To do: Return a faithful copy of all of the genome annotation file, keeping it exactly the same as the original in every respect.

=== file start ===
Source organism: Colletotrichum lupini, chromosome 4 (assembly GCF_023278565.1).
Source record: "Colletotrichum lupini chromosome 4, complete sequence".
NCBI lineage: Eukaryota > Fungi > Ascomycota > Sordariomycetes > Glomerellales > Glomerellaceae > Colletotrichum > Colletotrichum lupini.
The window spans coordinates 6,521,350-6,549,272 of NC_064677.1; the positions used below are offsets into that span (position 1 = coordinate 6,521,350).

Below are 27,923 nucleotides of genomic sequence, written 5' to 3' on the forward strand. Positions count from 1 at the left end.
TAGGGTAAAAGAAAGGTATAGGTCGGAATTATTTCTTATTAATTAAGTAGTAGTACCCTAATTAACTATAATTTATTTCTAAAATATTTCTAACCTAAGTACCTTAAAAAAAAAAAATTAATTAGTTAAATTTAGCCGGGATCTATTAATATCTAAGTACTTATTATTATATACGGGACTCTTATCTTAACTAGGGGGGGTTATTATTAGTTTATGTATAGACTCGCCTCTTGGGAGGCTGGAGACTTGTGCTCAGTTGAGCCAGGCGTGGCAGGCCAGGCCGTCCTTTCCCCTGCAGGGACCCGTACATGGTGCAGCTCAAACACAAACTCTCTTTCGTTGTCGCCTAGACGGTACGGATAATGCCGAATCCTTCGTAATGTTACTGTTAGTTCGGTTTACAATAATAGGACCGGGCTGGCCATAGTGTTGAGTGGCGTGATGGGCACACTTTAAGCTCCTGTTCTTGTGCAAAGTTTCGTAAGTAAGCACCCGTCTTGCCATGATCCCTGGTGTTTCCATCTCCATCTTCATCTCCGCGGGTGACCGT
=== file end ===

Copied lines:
Source organism: Colletotrichum lupini, chromosome 4 (assembly GCF_023278565.1).
Source record: "Colletotrichum lupini chromosome 4, complete sequence".
NCBI lineage: Eukaryota > Fungi > Ascomycota > Sordariomycetes > Glomerellales > Glomerellaceae > Colletotrichum > Colletotrichum lupini.
The window spans coordinates 6,521,350-6,549,272 of NC_064677.1; the positions used below are offsets into that span (position 1 = coordinate 6,521,350).

Below are 27,923 nucleotides of genomic sequence, written 5' to 3' on the forward strand. Positions count from 1 at the left end.
TAGGGTAAAAGAAAGGTATAGGTCGGAATTATTTCTTATTAATTAAGTAGTAGTACCCTAATTAACTATAATTTATTTCTAAAATATTTCTAACCTAAGTACCTTAAAAAAAAAAAATTAATTAGTTAAATTTAGCCGGGATCTATTAATATCTAAGTACTTATTATTATATACGGGACTCTTATCTTAACTAGGGGGGGTTATTATTAGTTTATGTATAGACTCGCCTCTTGGGAGGCTGGAGACTTGTGCTCAGTTGAGCCAGGCGTGGCAGGCCAGGCCGTCCTTTCCCCTGCAGGGACCCGTACATGGTGCAGCTCAAACACAAACTCTCTTTCGTTGTCGCCTAGACGGTACGGATAATGCCGAATCCTTCGTAATGTTACTGTTAGTTCGGTTTACAATAATAGGACCGGGCTGGCCATAGTGTTGAGTGGCGTGATGGGCACACTTTAAGCTCCTGTTCTTGTGCAAAGTTTCGTAAGTAAGCACCCGTCTTGCCATGATCCCTGGTGTTTCCATCTCCATCTTCATCTCCGCGGGTGACCGT